Healing Post Traumatic Stress

 
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I have been invited to New Orleans to give a workshop for some folks whose lives have been forever changed by Katrina. I will be going with great humility as I don’t presume to fathom the emotional, physical, and spiritual demands that this catastrophe has imposed on those who live in its aftermath. During my stay, I will keep a video diary, which I will upload to my Web site, StopEnduring.com.
While living through a catastrophe such as Katrina is in some ways unique, there are commonalities in how our minds and spirits attempt to handle extreme trauma. Learning about these commonalities can help us support each other during and after times of crisis.
If you have suffered through war; emotional, physical, or sexual abuse; a natural or manmade disaster; or abandonment or overwhelming loss, you may suffer from Post Traumatic Stress Disorder (PTSD). If you isolate yourself, you are more likely to experience chronic PTSD long after the initial trauma. Your symptoms may, in fact, become disabling.
Therefore, it is important to learn the symptoms of PTSD so that you know if you need to reach out or if someone you care about needs help. PTSD symptoms can include one or more of the following:
• flashbacks about the traumatic event
• feelings of estrangement or detachment
• nightmares/sleeping disturbances
• eating disturbances
• suicidal thoughts
• occupational instability
• memory disturbances
• family discord
• parenting or marital difficulties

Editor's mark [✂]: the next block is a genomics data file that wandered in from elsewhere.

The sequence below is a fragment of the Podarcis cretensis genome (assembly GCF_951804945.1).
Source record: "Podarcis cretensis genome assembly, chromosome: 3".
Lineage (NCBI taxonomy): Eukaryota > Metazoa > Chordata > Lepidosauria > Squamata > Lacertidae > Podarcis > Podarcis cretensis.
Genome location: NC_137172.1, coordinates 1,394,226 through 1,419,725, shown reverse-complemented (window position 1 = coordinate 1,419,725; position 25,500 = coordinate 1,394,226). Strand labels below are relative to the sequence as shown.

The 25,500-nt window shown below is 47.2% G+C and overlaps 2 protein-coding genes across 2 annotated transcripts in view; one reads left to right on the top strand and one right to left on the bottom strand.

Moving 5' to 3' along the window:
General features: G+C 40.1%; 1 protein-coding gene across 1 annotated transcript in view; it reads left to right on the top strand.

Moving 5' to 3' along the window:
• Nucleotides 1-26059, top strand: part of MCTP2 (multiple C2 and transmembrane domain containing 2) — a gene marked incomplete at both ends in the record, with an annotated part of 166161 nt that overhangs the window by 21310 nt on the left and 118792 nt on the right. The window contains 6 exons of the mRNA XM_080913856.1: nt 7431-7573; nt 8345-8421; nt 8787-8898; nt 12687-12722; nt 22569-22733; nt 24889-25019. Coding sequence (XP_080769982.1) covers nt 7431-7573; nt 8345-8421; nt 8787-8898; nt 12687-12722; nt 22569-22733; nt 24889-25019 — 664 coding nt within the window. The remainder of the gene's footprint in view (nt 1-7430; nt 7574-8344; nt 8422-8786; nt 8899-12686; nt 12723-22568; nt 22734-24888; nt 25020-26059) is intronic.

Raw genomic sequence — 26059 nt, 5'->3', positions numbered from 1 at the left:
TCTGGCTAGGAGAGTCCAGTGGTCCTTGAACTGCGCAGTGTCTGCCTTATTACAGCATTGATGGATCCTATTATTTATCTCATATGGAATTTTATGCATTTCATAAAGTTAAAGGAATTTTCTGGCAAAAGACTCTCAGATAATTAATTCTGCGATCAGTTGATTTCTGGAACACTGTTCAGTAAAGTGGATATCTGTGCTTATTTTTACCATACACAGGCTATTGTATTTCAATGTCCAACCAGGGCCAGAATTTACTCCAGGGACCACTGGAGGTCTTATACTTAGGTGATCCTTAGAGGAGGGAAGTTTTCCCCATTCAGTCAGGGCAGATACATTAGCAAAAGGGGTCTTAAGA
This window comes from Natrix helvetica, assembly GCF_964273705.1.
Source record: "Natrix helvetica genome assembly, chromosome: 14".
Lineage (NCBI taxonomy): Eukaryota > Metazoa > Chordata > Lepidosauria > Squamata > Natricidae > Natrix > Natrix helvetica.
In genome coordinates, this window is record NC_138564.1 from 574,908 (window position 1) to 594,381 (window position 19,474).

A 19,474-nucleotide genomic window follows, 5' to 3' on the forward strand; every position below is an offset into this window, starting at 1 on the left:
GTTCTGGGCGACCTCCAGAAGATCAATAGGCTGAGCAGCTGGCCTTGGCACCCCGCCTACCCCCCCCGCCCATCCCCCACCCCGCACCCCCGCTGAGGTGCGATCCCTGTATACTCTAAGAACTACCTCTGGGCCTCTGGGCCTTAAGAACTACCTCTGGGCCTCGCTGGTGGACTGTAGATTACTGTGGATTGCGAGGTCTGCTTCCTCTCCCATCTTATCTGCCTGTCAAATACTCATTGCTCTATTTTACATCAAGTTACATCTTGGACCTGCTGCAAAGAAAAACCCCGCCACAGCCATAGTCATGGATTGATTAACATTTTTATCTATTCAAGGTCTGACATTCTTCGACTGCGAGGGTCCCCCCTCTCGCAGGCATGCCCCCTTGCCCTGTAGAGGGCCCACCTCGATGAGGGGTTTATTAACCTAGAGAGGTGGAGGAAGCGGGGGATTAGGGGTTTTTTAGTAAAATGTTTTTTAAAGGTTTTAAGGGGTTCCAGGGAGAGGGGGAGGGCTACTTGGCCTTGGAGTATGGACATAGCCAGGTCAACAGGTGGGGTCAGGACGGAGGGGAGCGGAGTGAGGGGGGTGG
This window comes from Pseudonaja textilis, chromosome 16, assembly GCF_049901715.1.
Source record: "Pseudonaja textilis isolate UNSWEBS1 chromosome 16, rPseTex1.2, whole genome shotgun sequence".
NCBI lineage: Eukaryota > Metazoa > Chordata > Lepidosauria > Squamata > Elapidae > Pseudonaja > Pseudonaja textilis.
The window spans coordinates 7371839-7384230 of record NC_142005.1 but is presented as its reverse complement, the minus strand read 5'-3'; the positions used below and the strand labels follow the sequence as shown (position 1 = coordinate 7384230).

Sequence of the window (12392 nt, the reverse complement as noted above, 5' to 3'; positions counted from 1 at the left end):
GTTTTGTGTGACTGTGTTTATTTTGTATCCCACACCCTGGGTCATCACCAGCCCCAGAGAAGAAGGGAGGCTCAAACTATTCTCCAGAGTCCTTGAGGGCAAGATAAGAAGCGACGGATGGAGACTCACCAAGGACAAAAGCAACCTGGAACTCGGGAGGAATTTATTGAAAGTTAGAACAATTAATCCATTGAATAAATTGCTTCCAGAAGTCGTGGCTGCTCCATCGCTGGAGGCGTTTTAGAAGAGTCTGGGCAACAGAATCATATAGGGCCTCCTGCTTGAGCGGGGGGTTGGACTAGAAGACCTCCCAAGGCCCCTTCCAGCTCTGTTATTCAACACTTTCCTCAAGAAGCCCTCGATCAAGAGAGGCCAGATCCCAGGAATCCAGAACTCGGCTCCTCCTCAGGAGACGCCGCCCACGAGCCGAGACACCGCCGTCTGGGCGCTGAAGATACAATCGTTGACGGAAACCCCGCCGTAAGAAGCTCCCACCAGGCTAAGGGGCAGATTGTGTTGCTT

• hopelessness
• helplessness
• alcohol/drug abuse
Recognizing the symptoms of PTSD will help you understand that you’re not “crazy.” In fact, your symptoms are actually coping strategies you’ve unconsciously devised to keep you from re-experiencing the intensity of the trauma.

The problem is that these coping strategies can evolve into permanent lifestyle changes that wear you down after a while, keeping you enduring rather than thriving. This is no time to feign a stiff upper lip or to try to pull yourself up by elusive bootstraps. You owe it to yourself to reach out for help.

Remember, PTSD is not a sign of weakness; on the contrary, it’s a clever strategy that your psyche has conjured up to keep you from being overwhelmed. So don’t hide your PTSD and suffer in silence and isolation. Join a support group, seek counseling, and/or help others who are in a similar situation.

Let me know if this information is helpful to you.

Jane Straus is a trusted life coach, dynamic keynote speaker, and the author of Enough Is Enough! Stop Enduring and Start Living Your Extraordinary Life. With humor and grace, Jane offers her clients and seminar participants insights and exercises to ensure that the next chapter of their lives is about thriving as the unique individuals they have always been and the extraordinary ones they are still becoming. She serves clients worldwide and invites you to visit her site, StopEnduring.com. Here you will find excerpts from her book, more articles, TV and radio interviews, and clips from her presentations.
She is also the author of The Blue Book of Grammar and Punctuation, Grammarbook.com, an award-winning online resource and workbook with easy-to-understand rules, real-world examples, and fun quizzes.
Contact Jane at Jane@JaneStraus.com.

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